Uneven development of Moscow in the context of the current spatial structure of the modern metropolis

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Submission Summary
The purpose of this study is to analyze the influence of post-socialist transit on spatial equality in Moscow. By spatial equality, we mean the availability of citizens to everyday services and amenities that are provided by private companies and public authorities. We aim to research what spatial patterns modern Moscow has inherited from socialism, how spatial inequality reveals itself in the different city’s zones. This research aims to develop studies of inequality and inclusion problems in XXI century global cities. The topic of spatial segregation in cities of Global South and Global North is discussed in academic journals. The study of Mexico City shows that income segregation leads to an unequal supply of goods and services, so a significant part of the population is deprived of access to important collective goods. In poor areas, not only is accessibility (measured in quantitative terms) worse, but the quality of services and goods provided is also lower (Ruiz-Rivera et al, 2016). The class structure of London is studied in a spatial framework (Cunningham, Savage, 2017; Manley, Johnston, 2014). The methodology of the study includes the following: 1) Development of an expert grid for spatial analysis – about 1000 cells, due to the lack of census tracts or their analogs in Russia. 2) Use of data on prices for residential real estate as a substitute for the incomes of the citizens since such information is not published in Russia. 3) Use of data on residential and non-residential buildings. 4) Use of spatial data analysis – hot spot analysis (Getis-Ord Gi*) for cluster identification and research of spatial patterns in modern Moscow with data about citizens’ employment, real estate prices, and accessibility of local goods. 5) Use of a linear regression lets us to evaluate significance of various spatial factors for accessibility of local goods as road density, population, building development, citizens’ employment, the quality of housing, etc. Planned study results: 1) Zoning of Moscow was carried out on the basis of hot spot analysis with the purpose of revealing the territories having different level of accessibility to everyday services and amenities. 2) We will prove that contemporary uneven development in Moscow connects with uneven development in socialist period. Elite and non-elite settlement zones are revealed and identified, especially marginalized zones and zones linked with citizens’ employment. The analysis shows that the Soviet social stratification of society, expressed through the spatial distribution of population groups – primarily factory workers, elite groups and intellectuals, exists even after a quarter of a century has an impact on the vote. 3) We plan to determine how the adaptation of different forms of socialist development affects the level of accessibility to everyday services and amenities. In Moscow, there are several forms of development: the early mass industrial housing (1957-1965) – this is mainly the middle zone of the city, the late Soviet mass housing (1965-1991), built mainly with the help of greenfield development on the outskirts of the city, and post-socialist residential areas built with the help of greenfield development, brownfield development and infill development. In addition, the Central business district, which includes both a historical city and residential areas, will be analyzed. Referneces: Ruiz-Rivera N., Suarez M., Delgado-Campos J. (2016). Urban Segregation and Local Retail Environments. Evidence from Mexico City. Habitat International. - No 5. – pp. 58-64. Cunningham N., Savage M. (2017) An intensifying and elite city, City, Vol. 21. No. 1. – pp. 25-46. David Manley D., Johnston R. (2014). London: A dividing city, 2001–11? City, Vol. 18. No. 6. – pp. 633-643.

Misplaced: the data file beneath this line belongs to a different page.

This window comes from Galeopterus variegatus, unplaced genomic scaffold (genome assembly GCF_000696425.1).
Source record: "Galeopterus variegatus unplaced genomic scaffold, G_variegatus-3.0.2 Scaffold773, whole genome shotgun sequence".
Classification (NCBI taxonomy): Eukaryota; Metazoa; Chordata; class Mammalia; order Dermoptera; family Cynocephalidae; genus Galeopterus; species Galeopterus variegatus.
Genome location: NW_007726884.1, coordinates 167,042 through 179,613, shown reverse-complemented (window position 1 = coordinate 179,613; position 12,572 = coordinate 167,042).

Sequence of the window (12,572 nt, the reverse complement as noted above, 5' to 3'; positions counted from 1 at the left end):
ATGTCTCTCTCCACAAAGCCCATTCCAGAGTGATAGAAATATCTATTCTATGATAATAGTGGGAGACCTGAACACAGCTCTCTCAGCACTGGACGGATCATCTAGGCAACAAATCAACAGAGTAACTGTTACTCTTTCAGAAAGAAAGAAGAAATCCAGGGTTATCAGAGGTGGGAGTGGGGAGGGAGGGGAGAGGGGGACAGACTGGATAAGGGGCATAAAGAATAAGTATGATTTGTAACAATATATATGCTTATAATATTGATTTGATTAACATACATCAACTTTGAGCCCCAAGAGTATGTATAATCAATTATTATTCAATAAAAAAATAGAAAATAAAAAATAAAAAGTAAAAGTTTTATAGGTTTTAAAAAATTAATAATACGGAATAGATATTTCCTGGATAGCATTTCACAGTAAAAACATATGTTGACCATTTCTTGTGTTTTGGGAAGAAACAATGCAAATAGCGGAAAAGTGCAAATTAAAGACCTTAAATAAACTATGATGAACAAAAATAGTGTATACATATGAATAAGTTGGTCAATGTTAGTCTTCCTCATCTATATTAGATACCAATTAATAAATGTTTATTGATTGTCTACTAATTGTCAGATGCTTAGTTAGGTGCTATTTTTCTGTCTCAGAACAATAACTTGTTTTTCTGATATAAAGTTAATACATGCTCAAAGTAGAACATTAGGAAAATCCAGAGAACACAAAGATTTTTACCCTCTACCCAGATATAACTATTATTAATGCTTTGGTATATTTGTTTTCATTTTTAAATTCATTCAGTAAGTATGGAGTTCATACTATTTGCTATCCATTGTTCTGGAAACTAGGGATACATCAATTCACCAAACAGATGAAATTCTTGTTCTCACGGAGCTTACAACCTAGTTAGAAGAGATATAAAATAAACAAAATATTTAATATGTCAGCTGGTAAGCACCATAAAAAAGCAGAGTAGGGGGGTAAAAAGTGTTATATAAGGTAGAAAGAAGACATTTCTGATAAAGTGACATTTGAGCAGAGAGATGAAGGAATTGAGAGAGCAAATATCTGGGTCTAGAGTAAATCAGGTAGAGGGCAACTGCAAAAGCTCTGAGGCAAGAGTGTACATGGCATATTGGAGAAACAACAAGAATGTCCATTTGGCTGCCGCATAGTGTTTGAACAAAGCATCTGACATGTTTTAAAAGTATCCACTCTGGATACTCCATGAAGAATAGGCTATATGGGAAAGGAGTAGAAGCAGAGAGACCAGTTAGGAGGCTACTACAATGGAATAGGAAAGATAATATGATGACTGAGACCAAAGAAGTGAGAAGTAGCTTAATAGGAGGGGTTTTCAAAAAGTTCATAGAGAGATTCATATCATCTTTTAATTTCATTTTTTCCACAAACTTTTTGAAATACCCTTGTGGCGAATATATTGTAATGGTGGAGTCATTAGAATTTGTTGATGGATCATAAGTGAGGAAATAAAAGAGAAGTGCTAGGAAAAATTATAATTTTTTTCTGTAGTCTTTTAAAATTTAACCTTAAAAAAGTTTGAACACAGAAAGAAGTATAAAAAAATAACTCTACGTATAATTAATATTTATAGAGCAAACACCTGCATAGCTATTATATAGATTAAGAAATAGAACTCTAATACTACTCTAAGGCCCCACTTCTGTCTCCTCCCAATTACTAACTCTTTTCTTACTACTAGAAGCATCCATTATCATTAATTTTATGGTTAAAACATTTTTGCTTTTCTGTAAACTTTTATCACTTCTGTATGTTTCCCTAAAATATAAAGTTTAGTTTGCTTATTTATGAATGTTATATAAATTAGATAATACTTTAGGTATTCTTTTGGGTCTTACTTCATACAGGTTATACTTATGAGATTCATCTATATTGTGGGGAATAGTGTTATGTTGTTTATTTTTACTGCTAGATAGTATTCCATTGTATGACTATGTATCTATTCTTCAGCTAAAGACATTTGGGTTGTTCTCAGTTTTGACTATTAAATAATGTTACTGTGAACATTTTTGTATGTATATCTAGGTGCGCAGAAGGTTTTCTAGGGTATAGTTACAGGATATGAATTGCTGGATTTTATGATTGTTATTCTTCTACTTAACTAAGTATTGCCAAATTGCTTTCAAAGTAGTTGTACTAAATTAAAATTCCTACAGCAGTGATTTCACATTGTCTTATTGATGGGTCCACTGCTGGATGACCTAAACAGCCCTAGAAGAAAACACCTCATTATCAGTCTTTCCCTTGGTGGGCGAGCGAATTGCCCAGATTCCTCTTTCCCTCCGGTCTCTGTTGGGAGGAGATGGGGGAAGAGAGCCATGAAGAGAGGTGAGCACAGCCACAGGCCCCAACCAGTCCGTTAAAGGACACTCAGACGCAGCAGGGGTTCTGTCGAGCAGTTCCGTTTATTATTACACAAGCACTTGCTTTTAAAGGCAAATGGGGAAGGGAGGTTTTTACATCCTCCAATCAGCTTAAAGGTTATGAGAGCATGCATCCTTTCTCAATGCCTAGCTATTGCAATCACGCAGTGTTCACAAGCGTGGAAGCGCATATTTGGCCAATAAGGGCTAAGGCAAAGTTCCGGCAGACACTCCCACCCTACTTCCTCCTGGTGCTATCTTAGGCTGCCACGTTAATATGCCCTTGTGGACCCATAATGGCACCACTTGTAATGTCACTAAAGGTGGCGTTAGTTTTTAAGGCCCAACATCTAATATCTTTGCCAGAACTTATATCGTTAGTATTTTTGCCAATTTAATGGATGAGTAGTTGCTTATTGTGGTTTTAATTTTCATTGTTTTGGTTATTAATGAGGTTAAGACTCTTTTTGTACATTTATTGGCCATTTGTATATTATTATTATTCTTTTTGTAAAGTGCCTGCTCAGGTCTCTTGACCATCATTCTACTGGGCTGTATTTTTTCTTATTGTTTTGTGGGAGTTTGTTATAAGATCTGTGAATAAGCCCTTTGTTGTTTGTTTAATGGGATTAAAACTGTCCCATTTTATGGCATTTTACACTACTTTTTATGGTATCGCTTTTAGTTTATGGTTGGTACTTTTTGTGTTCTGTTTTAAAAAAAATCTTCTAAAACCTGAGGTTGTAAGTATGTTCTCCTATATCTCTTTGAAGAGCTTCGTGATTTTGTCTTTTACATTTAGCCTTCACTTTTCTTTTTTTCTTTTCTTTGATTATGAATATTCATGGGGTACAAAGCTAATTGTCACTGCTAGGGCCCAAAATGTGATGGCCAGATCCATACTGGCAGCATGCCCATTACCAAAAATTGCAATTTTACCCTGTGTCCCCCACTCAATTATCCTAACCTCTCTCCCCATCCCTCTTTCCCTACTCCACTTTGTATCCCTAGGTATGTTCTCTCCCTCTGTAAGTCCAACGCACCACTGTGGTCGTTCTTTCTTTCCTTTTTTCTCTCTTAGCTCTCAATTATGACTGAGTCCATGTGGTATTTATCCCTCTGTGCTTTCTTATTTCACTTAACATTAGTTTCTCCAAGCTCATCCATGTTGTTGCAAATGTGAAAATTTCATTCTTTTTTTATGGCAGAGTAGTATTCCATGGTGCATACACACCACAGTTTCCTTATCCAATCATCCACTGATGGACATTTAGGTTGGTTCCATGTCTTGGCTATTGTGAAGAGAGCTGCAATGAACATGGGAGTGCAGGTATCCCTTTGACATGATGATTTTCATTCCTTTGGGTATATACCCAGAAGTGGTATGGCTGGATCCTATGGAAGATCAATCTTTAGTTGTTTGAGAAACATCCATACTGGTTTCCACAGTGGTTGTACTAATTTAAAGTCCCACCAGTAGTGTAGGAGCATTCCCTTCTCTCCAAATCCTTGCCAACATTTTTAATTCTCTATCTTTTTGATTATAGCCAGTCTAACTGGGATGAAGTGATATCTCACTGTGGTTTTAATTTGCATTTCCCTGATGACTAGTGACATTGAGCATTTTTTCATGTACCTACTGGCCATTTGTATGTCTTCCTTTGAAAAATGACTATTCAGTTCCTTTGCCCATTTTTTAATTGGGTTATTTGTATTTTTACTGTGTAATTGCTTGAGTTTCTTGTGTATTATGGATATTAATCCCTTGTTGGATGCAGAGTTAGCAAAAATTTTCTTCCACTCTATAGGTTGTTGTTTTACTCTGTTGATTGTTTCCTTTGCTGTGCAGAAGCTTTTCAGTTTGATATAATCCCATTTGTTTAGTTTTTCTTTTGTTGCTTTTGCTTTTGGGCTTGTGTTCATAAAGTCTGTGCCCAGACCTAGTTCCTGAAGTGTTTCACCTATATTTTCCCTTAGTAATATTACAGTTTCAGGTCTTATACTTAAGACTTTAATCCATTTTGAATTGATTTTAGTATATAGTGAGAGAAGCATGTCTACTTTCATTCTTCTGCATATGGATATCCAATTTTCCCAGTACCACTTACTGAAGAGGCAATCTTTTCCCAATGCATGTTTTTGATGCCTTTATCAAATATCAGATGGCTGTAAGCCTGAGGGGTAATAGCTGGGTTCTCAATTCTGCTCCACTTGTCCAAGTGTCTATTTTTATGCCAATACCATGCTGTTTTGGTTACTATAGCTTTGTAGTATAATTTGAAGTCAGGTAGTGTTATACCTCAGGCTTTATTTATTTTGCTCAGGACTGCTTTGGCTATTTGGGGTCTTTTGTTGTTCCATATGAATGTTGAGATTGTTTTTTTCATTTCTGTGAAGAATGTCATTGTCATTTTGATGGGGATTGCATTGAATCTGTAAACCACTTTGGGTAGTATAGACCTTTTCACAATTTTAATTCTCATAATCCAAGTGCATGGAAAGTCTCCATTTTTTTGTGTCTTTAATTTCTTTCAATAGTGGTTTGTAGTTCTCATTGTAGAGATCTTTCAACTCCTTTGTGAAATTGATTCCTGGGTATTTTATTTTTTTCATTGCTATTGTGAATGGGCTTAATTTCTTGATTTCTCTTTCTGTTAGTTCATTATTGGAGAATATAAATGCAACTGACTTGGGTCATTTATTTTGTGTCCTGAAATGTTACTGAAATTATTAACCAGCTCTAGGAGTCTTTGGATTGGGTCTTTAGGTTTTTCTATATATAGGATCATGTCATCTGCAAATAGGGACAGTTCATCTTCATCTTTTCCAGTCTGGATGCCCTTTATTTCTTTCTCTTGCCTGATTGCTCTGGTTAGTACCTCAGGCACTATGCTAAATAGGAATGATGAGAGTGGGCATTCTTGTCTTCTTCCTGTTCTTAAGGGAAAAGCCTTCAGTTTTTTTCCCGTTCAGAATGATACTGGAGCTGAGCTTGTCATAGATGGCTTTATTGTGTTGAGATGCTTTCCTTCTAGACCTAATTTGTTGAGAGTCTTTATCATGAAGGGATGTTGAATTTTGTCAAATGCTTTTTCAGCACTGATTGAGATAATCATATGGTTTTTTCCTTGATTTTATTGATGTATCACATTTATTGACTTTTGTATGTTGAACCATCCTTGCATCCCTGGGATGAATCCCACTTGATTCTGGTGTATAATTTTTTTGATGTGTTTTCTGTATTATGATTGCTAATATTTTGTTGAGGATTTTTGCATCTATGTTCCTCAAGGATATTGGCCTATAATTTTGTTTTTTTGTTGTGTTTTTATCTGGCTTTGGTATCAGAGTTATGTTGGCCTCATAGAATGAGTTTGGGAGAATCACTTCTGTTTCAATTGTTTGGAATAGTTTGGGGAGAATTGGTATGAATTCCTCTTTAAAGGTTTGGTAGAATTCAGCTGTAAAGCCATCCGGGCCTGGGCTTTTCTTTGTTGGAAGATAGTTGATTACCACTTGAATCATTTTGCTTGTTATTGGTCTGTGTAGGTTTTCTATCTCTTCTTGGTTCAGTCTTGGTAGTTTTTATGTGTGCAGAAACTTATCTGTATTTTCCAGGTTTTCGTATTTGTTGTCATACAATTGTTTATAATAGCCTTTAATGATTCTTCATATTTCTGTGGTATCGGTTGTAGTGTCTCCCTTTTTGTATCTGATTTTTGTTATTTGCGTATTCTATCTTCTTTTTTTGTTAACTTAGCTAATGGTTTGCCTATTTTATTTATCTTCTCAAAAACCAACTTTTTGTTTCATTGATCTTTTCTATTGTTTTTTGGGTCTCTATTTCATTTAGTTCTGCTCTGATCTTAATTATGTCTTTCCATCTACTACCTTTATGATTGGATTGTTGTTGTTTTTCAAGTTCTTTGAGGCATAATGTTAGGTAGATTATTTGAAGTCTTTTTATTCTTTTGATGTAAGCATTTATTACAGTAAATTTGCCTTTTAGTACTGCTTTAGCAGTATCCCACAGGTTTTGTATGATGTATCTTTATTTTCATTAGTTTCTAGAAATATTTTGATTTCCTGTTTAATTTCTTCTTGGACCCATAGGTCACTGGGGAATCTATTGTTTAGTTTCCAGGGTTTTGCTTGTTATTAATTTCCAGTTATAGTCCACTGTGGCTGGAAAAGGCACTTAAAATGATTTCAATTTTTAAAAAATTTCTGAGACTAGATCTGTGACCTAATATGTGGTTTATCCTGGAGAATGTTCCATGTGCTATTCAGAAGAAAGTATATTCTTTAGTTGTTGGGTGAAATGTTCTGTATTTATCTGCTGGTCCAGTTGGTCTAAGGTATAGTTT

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1: Inclusiveness and empowerment. Al-Majlis: planning with and for communities
HSE University
Deputy Head of the Research Department
Transport Design Studio

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